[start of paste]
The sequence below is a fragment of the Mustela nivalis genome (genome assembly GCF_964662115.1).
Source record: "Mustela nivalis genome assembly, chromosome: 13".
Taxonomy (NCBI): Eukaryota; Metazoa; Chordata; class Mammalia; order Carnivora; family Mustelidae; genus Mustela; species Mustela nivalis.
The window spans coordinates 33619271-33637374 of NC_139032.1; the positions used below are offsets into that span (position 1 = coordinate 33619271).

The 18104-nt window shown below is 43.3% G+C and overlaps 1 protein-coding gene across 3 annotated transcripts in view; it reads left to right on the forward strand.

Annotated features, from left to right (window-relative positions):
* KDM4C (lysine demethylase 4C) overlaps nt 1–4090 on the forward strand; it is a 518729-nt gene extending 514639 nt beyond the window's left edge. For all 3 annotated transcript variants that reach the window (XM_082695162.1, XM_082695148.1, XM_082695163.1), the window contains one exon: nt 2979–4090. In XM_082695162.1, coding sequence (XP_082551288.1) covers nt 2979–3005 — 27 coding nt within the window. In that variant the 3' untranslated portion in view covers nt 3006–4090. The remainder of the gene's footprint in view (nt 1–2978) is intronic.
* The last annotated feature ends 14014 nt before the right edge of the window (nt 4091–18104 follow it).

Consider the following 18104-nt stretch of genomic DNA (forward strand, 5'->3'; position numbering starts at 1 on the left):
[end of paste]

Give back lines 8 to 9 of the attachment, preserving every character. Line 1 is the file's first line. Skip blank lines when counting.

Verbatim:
* The last annotated feature ends 14014 nt before the right edge of the window (nt 4091–18104 follow it).

Consider the following 18104-nt stretch of genomic DNA (forward strand, 5'->3'; position numbering starts at 1 on the left):